KNEW NOTHING OF DEATH.
Dr. Twyman said that Colonel Swope was not anxious to take medicines or tonics. He last saw him professionaly on April 28, 1909. He had seen him at various times since then and there was nothing in his condition to lead him to the belief that he would die suddenly, he said. Dr. Twyman said that he knew nothing about Colonel Swope's last illness or death. He did not know what caused Colonel Swope's death and he declared that there was nothing in the post mortem which could lead him to form an opinion as to the cause of death.
Sylvester W. Spangler, who since 1903 has had charge of Colonel Swope's real estate, told of Colonel Swope's penchant for taking medicines of various sorts which might be recommended to him by friends, including a tonic which contained strychnine, quinine and iron. He also told of the oft-repeated wich of Colonel Swope just prior to his death that he could arrange in some way to so place his residuary estate that the revenue could be used for the benefit of the poor.
"The last time I saw Colonel Swope alive was the Saturday preceding his death," said Mr. Spangler. "I came down on account of the death of the night previous of his cousin and also to attend to any business matters which he might indicate he wanted closed. I was with him for about an hour and he was in bed all of this time. About the close of our converstaion Colonel Swope addressed me: 'So far as pain is concerned,' he said, 'I have none and never felt better in my life, but I realize that I am a weak man and can't live long.' I cheered him up as best I could.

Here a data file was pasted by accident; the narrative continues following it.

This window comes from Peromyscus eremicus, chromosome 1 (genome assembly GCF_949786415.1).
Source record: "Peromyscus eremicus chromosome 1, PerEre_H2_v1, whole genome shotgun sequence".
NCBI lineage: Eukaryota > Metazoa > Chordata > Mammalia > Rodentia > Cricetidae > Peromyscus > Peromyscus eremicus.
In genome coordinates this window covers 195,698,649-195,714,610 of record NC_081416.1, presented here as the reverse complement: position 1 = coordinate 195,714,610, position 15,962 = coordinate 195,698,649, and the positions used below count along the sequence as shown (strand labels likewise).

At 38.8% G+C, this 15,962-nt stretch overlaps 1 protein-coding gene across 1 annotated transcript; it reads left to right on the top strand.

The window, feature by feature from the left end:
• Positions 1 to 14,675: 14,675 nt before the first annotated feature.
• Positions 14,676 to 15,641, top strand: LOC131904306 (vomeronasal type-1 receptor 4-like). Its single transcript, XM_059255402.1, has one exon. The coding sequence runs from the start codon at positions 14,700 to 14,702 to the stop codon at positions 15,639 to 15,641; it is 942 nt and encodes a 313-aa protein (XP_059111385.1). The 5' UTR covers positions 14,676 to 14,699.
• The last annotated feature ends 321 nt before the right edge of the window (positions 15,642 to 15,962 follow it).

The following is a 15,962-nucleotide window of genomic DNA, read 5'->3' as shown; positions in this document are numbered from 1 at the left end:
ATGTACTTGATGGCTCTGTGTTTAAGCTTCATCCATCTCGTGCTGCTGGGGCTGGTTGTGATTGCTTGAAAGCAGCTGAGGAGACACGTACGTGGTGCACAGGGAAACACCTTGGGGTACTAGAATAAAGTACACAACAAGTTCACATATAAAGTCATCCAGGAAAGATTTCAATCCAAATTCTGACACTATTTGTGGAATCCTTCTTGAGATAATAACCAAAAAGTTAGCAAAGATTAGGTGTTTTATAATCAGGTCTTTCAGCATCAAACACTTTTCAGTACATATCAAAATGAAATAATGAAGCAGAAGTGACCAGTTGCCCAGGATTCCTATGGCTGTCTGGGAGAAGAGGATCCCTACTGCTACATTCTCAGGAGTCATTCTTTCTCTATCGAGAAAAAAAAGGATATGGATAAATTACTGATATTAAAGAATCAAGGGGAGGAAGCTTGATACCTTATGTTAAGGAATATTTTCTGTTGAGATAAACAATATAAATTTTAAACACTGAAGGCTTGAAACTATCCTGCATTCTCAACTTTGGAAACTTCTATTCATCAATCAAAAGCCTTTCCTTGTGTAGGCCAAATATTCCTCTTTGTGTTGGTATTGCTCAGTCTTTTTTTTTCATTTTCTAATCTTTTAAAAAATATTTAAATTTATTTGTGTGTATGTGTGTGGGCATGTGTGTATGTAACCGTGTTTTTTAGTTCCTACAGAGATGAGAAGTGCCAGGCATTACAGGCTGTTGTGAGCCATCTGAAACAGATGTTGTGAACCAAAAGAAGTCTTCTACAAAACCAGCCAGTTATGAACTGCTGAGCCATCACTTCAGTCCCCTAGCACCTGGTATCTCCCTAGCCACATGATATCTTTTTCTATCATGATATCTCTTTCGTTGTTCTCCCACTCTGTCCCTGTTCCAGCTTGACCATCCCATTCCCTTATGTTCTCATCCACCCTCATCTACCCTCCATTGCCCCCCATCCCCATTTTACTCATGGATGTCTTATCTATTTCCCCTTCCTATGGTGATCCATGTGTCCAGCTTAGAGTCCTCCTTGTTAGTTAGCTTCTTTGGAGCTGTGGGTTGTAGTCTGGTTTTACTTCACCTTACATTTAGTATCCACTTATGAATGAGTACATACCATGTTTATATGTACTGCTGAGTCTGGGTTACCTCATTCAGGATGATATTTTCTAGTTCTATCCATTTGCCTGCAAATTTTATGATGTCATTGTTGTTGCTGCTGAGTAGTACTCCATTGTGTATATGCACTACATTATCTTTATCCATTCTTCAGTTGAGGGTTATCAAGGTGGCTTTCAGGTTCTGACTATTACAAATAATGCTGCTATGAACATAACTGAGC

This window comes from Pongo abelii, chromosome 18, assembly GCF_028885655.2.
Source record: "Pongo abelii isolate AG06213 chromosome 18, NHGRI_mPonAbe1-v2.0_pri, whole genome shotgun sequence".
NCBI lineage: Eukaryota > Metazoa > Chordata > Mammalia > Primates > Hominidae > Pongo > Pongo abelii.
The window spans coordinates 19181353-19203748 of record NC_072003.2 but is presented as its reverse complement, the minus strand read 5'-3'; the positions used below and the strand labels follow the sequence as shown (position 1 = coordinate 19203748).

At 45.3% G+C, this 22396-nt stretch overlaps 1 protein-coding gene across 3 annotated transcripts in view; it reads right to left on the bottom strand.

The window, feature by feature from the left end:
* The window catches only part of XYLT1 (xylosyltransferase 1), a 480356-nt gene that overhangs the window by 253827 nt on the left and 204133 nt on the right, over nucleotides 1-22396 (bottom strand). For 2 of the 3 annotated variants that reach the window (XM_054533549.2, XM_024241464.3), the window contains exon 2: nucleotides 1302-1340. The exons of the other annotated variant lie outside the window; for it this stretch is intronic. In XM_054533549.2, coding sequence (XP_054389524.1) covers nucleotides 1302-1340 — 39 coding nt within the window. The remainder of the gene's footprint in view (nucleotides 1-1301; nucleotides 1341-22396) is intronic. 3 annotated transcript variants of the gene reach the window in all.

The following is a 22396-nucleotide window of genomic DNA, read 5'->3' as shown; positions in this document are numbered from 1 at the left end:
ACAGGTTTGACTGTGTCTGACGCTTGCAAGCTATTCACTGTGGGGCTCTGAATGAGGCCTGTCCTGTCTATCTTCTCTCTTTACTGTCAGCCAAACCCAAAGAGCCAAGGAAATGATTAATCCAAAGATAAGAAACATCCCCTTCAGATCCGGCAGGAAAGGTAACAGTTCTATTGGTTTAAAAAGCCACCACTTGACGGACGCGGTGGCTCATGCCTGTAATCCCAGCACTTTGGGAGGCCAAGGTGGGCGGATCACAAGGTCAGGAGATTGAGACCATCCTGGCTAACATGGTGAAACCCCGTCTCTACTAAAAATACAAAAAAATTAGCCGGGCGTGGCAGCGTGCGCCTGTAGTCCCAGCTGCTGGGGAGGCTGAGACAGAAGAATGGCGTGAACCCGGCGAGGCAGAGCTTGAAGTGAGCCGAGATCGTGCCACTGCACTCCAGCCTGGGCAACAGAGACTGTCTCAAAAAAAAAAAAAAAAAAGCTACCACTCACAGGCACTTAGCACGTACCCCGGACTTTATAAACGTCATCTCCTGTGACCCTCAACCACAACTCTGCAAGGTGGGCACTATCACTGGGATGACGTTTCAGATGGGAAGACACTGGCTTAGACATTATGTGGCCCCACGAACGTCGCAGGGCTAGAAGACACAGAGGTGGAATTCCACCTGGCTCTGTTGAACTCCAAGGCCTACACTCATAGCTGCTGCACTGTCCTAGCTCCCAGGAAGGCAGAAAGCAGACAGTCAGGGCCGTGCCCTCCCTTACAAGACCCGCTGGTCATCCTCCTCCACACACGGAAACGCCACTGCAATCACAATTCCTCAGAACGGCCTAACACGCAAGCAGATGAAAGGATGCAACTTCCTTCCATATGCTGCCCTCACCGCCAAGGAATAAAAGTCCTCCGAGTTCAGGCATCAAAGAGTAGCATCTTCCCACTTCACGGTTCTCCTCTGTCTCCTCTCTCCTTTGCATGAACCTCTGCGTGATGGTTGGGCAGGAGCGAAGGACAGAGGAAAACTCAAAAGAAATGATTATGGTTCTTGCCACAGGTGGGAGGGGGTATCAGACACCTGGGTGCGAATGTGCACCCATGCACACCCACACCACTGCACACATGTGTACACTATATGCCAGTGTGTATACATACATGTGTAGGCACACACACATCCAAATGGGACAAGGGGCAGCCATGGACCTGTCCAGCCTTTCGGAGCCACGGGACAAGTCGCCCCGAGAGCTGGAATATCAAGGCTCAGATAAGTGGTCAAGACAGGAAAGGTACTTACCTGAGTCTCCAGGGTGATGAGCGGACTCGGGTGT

KEPT TONIC IN OFFICE.
"Colonel Swope kept a tonic in his office, which, according to the label, contained strychnine, quinine and iron and was put up in Independence. He took the contents of two of these bottles, to my knowledge. He would take the medicine for a couple of days and then would not take any for several days, or a week. He took a teaspoonful at a dose. The medicine was orange colored. He also took tablets, some of a white sort and some bromo-quinine tablets. He took Pape's Diapepsin for his stomach trouble. In fact, he took a great many medicnes which were recommended to him by friends as good for his particular case. Two years ago he took some acid phosphates.
"He often told me about some new remedy he had purchased and which he said he would give a trial, as it was harmless, and if it did no good it would do no harm. He had a vest pocket memorandum book in which he kept a record of the medicines recommended to him and which he tried. He would invariably return to me and tell me that the medicines were fakes. The elixir, he said, was prescribed by an Independence, Mo., doctor and was to give him strength.
"Colonel Swope rewrote his will while I was in his employ. He did not discuss the bequests with me and I knew nothing of the amounts until after his death and the publication of the instrument.